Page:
Environmental concerns impact ISAF Youth World Championship

Published on April 1st, 2014

(April 1, 2014) – In a break from a long standing tradition, it was announced that at the 2014 ISAF Youth World Championship, the Mixing of the Waters Ceremony can no longer proceed due to environmental concerns.

This ritual, much loved by participants and hosts alike, would blend small amounts of water brought by the contestants from their home nations at the Opening Ceremony of the championship.

In justifying the decision, ISAF CEO Jerome Pels referred to the International Maritime Organization Guidelines for the control and management of ships’ ballast water to minimize the transfer of harmful aquatic organisms and pathogens.

“We have to play our role in minimizing the dangers of introducing new and potentially harmful species to the waters in which we sail,” explained Pels. “Can you imagine the impact Australian Box Jelly Fish could have on Lake Garda, or what if Chinese Carp were migrated to the Dutch lake – Ijsselmeer. Sailors have to be responsible global citizens.”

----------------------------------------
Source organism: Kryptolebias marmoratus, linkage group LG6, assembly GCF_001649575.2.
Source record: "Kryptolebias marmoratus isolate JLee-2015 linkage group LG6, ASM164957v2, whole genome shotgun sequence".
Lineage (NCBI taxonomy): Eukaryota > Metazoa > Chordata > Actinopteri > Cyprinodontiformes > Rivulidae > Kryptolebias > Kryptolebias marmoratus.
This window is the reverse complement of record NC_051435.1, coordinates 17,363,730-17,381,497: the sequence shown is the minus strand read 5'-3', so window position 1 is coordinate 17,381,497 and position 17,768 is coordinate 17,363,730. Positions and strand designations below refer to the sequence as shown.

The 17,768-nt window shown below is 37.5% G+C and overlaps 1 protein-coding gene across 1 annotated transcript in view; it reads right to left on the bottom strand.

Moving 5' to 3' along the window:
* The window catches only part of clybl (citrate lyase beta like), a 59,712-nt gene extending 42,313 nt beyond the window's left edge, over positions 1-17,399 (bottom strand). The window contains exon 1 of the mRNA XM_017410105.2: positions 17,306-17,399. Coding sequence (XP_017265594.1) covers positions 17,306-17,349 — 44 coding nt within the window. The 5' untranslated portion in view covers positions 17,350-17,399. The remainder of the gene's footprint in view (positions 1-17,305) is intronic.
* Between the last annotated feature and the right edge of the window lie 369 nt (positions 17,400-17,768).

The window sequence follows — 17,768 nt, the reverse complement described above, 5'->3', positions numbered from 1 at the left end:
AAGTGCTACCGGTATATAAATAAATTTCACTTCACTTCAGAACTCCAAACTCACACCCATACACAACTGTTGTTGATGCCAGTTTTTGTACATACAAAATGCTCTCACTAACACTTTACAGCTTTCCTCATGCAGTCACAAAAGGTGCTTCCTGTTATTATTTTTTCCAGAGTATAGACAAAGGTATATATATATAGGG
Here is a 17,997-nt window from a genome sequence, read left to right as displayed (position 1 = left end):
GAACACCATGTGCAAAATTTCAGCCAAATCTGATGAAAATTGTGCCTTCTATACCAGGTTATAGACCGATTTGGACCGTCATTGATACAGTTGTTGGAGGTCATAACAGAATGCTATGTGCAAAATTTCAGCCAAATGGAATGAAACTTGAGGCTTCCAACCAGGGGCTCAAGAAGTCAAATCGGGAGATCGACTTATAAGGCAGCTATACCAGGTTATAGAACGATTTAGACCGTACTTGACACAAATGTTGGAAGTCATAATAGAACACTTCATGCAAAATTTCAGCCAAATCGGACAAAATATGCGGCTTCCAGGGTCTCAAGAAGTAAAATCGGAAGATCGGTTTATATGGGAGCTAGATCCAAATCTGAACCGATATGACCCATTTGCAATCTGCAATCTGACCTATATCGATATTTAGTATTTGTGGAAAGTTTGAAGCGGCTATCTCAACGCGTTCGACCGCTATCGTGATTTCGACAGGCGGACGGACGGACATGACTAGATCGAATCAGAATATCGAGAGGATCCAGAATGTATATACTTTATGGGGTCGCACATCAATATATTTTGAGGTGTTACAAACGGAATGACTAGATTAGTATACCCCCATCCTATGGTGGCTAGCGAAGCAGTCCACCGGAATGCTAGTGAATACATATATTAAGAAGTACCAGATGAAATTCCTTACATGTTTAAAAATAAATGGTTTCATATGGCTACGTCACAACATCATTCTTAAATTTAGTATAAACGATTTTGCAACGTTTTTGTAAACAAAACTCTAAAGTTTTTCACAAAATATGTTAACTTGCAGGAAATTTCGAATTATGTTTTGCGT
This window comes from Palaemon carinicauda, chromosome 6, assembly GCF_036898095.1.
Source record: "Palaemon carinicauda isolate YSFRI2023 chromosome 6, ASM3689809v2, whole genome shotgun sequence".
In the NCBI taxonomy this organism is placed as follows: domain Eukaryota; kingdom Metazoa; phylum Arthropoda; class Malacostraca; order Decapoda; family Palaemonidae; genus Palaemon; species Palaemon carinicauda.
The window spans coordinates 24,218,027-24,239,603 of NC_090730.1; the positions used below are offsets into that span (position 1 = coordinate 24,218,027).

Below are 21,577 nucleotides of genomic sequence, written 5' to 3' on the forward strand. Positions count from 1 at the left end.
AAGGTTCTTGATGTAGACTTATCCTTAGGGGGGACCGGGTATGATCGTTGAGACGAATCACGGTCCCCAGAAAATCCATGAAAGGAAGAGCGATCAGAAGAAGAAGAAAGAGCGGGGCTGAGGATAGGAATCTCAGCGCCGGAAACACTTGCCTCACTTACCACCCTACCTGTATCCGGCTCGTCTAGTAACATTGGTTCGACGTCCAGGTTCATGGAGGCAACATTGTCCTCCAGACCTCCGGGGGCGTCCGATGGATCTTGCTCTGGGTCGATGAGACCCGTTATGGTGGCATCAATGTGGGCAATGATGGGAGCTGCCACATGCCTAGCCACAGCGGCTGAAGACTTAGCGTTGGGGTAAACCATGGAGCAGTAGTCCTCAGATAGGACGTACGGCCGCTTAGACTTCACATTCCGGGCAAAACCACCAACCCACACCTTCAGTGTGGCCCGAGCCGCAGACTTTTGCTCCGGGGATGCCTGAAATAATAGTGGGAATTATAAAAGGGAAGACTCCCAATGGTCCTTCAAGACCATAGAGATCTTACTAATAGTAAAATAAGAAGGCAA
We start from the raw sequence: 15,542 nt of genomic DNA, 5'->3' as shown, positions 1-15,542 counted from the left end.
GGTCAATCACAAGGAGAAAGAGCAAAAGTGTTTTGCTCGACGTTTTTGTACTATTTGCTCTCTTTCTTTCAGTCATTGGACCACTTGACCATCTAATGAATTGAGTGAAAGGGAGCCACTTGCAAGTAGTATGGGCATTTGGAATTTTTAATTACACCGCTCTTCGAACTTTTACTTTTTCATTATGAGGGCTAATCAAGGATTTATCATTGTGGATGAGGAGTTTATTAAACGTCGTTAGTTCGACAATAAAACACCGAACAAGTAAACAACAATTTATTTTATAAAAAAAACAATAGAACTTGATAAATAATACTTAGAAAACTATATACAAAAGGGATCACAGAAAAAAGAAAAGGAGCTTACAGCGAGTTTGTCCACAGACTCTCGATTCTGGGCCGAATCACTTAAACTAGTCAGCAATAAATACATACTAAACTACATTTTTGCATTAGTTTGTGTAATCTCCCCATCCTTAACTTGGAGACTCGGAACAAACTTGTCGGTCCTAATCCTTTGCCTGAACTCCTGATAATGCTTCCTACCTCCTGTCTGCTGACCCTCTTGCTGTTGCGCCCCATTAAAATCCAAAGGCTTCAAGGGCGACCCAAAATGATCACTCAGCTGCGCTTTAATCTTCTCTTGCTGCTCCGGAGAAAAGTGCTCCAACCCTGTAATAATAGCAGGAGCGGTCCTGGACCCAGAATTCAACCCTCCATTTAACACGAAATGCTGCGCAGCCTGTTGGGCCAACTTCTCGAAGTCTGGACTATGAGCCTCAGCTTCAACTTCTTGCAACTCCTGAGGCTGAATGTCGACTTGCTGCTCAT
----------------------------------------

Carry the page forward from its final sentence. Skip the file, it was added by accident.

When it was pointed out that the amounts of water involved in the ceremony were miniscule, Pels responded that “it only takes one egg…..”

At the same time, Pels also announced that ISAF was encouraging Olympic Sailing Teams that will be traveling to Brazil, to bring large amounts of their home waters with them to support a clean-up of Guanabara Bay, currently heavily polluted through garbage and sewage disposal.

Pels suggested the introduction of certain species might improve the water conditions. “Look at what the zebra mussel has done for Lake Erie,” he said, a reference to the reported increase in water clarity from 6 inches to up to three feet in some areas.

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